IAEA deputy chief in second day of talks on Iran nuclear program
22/04/2008 18:17 TEHRAN, April 22 (RIA Novosti) - A top official from the international nuclear watchdog, who is in Tehran on a two-day visit, started the second round of negotiations Tuesday on Iran's nuclear program.
Olli Heinonen, deputy director general of the International Atomic Energy Agency, is continuing his meetings with the Islamic Republic's top security and nuclear officials behind closed doors at Iran's Atomic Energy Organization (IAEO).
As was reported previously, he will address Iran's "purported nuclear research."
The state news agency IRNA said on Monday that Heinonen had met with Ali Asghar Soltanieh, Iran's permanent representative to the IAEA.
IAEO Deputy Head for International affairs Mohammad Saeedi along with Soltaniyeh was also present at the talks. The Iranian delegation is headed by Javad Vaeedi, deputy head of the Supreme National Security Council (SNSC) for international affairs.
Hermann Nackartes, a regional head at the UN nuclear watchdog is accompanying Heinonen on his Tehran visit.
An informed source told IRNA that the IAEA delegation will not carry out any inspections of Iran's nuclear facilities and that they would leave Tehran following talks with Iranian officials on Wednesday.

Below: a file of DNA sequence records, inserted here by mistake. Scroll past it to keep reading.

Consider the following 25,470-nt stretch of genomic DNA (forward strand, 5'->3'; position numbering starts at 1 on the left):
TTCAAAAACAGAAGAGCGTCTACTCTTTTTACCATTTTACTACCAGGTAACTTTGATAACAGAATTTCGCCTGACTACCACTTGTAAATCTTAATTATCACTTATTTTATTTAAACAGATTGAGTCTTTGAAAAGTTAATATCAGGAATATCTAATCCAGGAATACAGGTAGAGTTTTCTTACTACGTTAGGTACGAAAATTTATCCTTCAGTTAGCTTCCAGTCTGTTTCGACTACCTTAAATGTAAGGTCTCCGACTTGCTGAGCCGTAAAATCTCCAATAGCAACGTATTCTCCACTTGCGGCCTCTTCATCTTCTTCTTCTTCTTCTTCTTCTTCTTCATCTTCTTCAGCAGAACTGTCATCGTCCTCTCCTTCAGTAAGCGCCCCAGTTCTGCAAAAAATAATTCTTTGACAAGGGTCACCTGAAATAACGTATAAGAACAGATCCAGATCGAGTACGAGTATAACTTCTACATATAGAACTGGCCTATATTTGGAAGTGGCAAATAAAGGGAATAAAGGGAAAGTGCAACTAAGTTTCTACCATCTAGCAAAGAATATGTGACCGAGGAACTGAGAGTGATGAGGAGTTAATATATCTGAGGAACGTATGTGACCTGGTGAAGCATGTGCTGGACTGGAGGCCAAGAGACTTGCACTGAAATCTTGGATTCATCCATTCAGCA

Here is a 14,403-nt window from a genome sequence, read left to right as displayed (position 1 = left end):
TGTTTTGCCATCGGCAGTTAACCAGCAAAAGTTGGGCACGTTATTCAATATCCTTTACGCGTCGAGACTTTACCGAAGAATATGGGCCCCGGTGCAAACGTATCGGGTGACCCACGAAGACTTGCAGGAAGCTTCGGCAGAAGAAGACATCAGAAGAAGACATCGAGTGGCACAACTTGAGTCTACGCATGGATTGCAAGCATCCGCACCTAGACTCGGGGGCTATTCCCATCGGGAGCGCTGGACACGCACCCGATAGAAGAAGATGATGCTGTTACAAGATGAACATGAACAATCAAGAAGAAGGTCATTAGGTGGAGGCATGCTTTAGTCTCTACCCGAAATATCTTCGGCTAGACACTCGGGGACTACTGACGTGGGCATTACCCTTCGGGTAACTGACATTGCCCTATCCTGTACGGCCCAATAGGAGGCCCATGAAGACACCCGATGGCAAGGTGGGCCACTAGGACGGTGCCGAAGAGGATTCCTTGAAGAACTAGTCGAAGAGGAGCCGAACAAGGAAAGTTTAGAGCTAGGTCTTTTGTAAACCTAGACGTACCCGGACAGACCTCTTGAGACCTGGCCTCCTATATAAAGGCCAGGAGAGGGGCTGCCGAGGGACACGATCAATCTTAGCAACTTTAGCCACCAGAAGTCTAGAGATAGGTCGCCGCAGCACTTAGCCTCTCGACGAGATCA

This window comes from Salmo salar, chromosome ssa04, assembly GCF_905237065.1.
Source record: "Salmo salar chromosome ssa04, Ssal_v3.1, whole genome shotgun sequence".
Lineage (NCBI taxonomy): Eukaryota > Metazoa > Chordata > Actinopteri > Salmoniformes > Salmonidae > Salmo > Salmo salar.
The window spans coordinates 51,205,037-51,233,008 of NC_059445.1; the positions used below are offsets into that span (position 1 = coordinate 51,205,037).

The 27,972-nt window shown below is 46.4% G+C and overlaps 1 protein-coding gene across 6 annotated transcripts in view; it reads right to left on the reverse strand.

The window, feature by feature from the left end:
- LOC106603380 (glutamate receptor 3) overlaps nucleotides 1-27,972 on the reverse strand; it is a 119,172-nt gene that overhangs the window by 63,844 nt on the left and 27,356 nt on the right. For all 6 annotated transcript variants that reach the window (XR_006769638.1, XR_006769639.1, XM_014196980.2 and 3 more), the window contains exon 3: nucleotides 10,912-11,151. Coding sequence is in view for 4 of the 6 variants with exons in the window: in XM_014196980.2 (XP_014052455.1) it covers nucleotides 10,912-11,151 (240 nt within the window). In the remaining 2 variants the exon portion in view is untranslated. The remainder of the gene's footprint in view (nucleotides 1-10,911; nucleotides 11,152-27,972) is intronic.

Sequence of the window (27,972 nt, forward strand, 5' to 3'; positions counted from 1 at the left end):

The IAEA said in a report released in late February that Iran had become more transparent on its nuclear program, but had failed to fully answer allegations relating to nuclear weapons development.
The international community has demanded that Tehran halt uranium enrichment, used both in electricity generation and nuclear weapons production. Iran insists on its right to civilian nuclear energy, and has defied three sets of United Nations sanctions over its nuclear program.
In a sign of defiance Iran said earlier this month it had started to install another 6,000 uranium enrichment centrifuges at its underground facility in Natanz in addition to its 3,000. The country also announced tests of advanced enrichment centrifuges, along with plans to build a second uranium processing plant by next March.
The country's nuclear ambitions have fueled tensions with Washington, with U.S. President George Bush refusing late last year to rule out military action against Tehran.
Russia and China, which both have strong business interests in Iran, blocked stronger measures against the country using their vetoes at the UN Security Council.
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